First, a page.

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#73 in Math


684 lines

Automatic Differentiation Library

crates.io docs build rust-clippy analyze

AUTOmatic Derivatives & Jacobians by djmaxus and you


Single variables

use autodj::prelude::single::*;

let x : DualF64 = 2.0.into_variable();

// Arithmetic operations are required by trait bounds
let _f = x * x + 1.0.into();

// Arithmetic rules itself are defined in `Dual` trait
// on borrowed values for extendability
let f = (x*x).add_impl(&1.0.into());

// Dual can be decomposed into a value-derivative pair
assert_eq!(f.decompose(), (5.0, 4.0));

// fmt::Display resembles Taylor expansion
assert_eq!(format!("{f}"), "5+4∆");

Multiple variables

Multivariate differentiation is based on multiple dual components. Such an approach requires no repetitive and "backward" differentiations. Each partial derivative is tracked separately from the start, and no repetitive calculations are made.

For built-in multivariate specializations, independent variables can be created consistently using .into_variables() method.

Static number of variables

use autodj::prelude::array::*;

// consistent set of independent variables
let [x, y] : [DualNumber<f64,2>; 2] = [2.0, 3.0].into_variables();

let f = x * (y - 1.0.into());

assert_eq!(f.value()        , & 4.);
assert_eq!(f.dual().as_ref(), &[2., 2.]);
assert_eq!(format!("{f}")   , "4+[2.0, 2.0]∆");

Dynamic number of variables

use autodj::prelude::vector::*;
use std::ops::Add;

let x = vec![1., 2., 3., 4., 5.].into_variables();

let f : DualF64 = x.iter()
                   .map(|x : &DualF64| x.mul_impl(&2.0.into()))

assert_eq!(f.value(), &30.);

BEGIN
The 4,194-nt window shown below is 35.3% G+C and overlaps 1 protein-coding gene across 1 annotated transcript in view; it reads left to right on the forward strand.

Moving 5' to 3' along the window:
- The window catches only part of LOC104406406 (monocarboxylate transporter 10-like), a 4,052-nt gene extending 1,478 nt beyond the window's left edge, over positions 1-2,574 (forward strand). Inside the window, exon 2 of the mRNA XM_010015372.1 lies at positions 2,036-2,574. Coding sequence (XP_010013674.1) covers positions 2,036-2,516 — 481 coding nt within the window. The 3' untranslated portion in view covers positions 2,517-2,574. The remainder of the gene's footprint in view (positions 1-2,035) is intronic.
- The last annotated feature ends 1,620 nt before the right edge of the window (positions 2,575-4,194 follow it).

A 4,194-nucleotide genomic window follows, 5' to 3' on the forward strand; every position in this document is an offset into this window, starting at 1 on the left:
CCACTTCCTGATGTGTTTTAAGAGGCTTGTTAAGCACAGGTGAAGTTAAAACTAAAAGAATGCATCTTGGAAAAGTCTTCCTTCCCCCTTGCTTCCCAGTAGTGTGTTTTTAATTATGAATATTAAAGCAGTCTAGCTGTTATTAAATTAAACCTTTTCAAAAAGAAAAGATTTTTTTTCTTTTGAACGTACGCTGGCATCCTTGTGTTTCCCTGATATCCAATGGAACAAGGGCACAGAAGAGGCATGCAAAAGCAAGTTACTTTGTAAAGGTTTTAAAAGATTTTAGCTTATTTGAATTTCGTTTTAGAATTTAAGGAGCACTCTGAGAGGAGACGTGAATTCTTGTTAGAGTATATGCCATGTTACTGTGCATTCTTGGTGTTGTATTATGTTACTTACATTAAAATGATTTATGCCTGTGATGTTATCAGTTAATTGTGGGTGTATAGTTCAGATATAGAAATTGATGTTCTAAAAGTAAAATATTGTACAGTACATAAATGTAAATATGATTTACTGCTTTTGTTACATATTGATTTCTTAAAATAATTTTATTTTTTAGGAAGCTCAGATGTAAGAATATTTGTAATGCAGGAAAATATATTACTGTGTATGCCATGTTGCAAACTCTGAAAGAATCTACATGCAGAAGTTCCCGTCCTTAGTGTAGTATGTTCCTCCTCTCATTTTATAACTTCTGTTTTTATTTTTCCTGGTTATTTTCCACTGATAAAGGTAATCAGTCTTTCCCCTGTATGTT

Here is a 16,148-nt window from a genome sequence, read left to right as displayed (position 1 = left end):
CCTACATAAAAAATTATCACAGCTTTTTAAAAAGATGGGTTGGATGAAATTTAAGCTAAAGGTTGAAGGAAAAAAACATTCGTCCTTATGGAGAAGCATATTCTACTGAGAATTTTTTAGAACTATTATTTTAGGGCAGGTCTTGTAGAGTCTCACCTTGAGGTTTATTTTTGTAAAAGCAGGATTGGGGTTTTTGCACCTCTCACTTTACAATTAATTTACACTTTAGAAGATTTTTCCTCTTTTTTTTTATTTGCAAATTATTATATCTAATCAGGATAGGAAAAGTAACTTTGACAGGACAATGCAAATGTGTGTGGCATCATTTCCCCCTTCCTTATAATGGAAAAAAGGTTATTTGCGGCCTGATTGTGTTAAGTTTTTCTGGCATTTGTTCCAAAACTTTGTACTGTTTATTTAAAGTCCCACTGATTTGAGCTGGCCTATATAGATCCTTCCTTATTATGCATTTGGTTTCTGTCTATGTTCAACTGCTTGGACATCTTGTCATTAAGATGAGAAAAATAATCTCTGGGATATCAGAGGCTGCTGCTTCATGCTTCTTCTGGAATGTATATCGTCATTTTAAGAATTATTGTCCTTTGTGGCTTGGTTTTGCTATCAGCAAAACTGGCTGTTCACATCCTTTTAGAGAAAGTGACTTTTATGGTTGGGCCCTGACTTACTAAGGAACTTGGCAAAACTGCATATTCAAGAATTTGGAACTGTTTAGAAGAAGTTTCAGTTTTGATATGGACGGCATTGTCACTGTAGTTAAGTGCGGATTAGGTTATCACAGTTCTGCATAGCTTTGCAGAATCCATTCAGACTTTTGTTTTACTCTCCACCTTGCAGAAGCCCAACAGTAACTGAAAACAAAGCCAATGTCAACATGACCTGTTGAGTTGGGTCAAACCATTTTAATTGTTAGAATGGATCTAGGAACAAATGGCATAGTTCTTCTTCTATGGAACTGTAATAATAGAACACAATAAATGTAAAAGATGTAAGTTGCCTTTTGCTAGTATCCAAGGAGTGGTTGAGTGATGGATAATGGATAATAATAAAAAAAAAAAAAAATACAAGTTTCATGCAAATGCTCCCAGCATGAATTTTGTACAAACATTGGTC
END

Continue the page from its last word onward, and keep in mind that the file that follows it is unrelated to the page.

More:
.for_each(|deriv| assert_eq!(deriv, &2.0) );

Generic dual numbers

// A trait with all the behavior defined
use autodj::fluid::Dual;
// A generic data structure which implements Dual
use autodj::solid::DualNumber;


I do both academic & business R&D in the area of computational mathematics. As well as many of us, I've written a whole bunch of sophisticated Jacobians by hand.

One day, I learned about automatic differentiation based on dual numbers. Almost the same day, I learned about Rust as well 🦀

Then, I decided to:

  • Make it automatic and reliable as much as possible
  • Use modern and convenient ecosystem of Rust development

Project goals

  • Develop open-source automatic differentiation library for both academic and commercial computational mathematicians
  • Gain experience of Rust programming

Anticipated features

You are very welcome to introduce issues to promote most wanted features or to report a bug.

  • Generic implementation of dual numbers
  • Number of variables to differentiate
    • single
    • multiple
      • static
      • dynamic
      • sparse
    • Jacobians (efficient layouts in memory to make matrices right away)
  • Named variables (UUID-based)
  • Calculation tracking (partial derivatives of intermediate values)
  • Third-party crates support (as features)
    • num-traits
    • linear algebra crates (nalgebra etc.)
  • no_std support
  • Advanced features
    • Arbitrary number types beside f64
    • Inter-operability of different dual types (e.g., single and multiple dynamic)
    • Numerical verification (or replacement) of derivatives (by definition)
    • Macro for automatic extensions of regular (i.e. non-dual) functions
    • Optional calculation of derivatives
      • Backward differentiation probably
      • Iterator implementation as possible approach to lazy evaluation

Comparison with autodiff

As far as I noticed, autodj currently has the following differences

  • Multiple variables out of the box
  • fmt::Display for statically-known number of variables
  • Left-to-right flow of many operations such as .into-variables(), .eval(), etc.
  • Number type is restricted to f64
  • No utilization of num and nalgebra crates

Some differences are planned to be eliminated as noted in the roadmap.

Within this crate, you may study & launch test target /tests/autodiff.rs to follow some differences.

cargo test --test autodiff -- --show-output


~17K SLoC